Skip to: Content
Skip to: Site Navigation
Skip to: Search


Iraq's violence heading toward two-year high

Seventy-two US soldiers have been killed so far in October.

By , Awadh al-Taiee / October 20, 2006



CAIRO AND BAGHDAD

Insurgents have used the Muslim holy month Ramadan, when dawn-to-dusk fasting marks the revelation of the Koran to the prophet Muhammad, to incite one of the most violent months since the start of the Iraq war.

Skip to next paragraph

Thursday, a US military spokesman in Baghdad said attacks on its soldiers are up 22 percent this month, which he described as "disheartening." Ramadan ends early next week, but the US military says it does not appear to be a temporary uptick. If it continues, say analysts, it will challenge the viability of Prime Minister Nouri al-Maliki's government and cast a long shadow over the US midterm elections in November.

October is already the 10th deadliest month of the war for US forces, with 11 days to go. It is on track to be the worst month for the coalition in two years.

While Muslims traditionally believe Ramadan is a time for good actions – such as feeding the poor – that general belief reflected through the lens of jihad groups like Al Qaeda, who believe God approves of their murders, inspires them to step up attacks.

The scope of Iraqi casualties during the holy month is less clear, although suicide attacks and death-squad activity does appears much higher than in preceding months. Early this week, sectarian fighting left 100 dead in Balad, 60 miles north of Baghdad. In the northern city of Mosul Thursday, six suicide bombs killed 20 Iraqis.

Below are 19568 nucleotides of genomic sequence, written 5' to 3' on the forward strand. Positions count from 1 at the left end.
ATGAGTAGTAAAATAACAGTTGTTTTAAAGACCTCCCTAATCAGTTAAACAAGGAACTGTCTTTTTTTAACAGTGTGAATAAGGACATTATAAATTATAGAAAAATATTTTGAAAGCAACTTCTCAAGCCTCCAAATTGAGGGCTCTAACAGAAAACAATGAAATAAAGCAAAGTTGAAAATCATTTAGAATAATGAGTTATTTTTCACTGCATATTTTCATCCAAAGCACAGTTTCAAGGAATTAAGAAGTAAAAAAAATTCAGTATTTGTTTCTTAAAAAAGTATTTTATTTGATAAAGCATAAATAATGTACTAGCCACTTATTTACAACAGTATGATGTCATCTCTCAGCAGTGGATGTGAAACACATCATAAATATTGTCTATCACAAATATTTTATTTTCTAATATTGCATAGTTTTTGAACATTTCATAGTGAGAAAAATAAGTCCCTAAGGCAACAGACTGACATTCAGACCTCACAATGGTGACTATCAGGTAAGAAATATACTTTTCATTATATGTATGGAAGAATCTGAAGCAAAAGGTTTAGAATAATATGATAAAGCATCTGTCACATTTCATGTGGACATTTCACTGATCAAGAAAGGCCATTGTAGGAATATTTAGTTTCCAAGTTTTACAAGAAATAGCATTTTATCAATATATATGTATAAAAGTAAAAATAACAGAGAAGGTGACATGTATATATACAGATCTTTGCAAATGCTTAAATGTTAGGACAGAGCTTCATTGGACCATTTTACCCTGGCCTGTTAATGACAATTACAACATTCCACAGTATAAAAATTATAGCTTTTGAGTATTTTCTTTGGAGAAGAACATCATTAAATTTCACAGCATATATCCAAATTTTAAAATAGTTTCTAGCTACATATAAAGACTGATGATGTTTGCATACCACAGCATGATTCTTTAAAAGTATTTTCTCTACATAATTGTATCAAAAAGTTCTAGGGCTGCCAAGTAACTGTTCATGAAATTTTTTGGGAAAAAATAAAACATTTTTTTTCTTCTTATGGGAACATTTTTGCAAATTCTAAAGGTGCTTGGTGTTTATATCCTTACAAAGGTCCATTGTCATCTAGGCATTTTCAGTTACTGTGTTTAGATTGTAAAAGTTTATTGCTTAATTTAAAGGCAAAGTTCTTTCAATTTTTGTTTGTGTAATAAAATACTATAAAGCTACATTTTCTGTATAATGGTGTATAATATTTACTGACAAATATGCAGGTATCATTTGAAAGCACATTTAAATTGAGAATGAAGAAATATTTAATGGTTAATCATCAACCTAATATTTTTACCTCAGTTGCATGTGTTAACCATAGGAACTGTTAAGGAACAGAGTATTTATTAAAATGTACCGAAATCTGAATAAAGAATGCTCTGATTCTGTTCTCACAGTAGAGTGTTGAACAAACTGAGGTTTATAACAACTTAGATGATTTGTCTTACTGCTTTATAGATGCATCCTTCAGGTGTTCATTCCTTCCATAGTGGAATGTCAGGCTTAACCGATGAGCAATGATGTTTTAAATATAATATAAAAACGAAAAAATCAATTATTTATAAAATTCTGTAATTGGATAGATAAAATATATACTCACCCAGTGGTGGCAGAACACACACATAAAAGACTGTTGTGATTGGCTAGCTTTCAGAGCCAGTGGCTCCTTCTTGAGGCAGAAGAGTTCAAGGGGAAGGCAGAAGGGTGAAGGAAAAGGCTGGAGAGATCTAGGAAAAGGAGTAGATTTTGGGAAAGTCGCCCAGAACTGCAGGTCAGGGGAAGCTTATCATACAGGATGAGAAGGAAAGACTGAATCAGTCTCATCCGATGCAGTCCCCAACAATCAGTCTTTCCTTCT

In Baghdad, Iraqi deaths often result from sectarian rivalries. Walking home to break his fast Wednesday evening, a resident of Baghdad's Amal neighborhood watched as two men in masks and police uniforms hopped from a car and gunned down two shopkeepers. "Why,'' he asks? "We don't ask and they don't tell."

Reporting by the US Defense Department, cited by Anthony Cordesman of the Center for Strategic and International Studies in Washington, showed a ninefold increase in violent sectarian incidents and a fourfold increase in Iraqi casualties between last year's Ramadan and the end of July.

Since July, anecdotal reporting shows a mounting death toll. The Iraq Coalition Casualty website, which relies on press reports for the Iraqi death toll, shows August and September to be the two deadliest months of the war for Iraqis, with a minimum of 6,500 killed. October appears to be headed for another record.

Mr. Cordesman, the former director of intelligence assessment for the US Defense Secretary, writes in an Oct. 19 report that, "Iraq is already in a state of serious civil war, and current efforts at political compromise and improving security at best are buying time. There is a critical risk that Iraq will drift into a major civil conflict over the coming months, see its present government fail, and/or divide or separate in some form."

As the death toll rises, comparisons to the Vietnam War are appearing again. The New York Times columnist Thomas Friedman wrote this week that violence in Iraq poses "the Jihadist equivalent of the Tet Offensive,'' referring to the massive North Vietnamese and Viet Cong assault that began in January 1968 and ended with few strategic gains for the North. It badly shook American confidence of ultimate victory in Vietnam, and led then-President Lyndon Johnson to abandon his reelection bid.

Permissions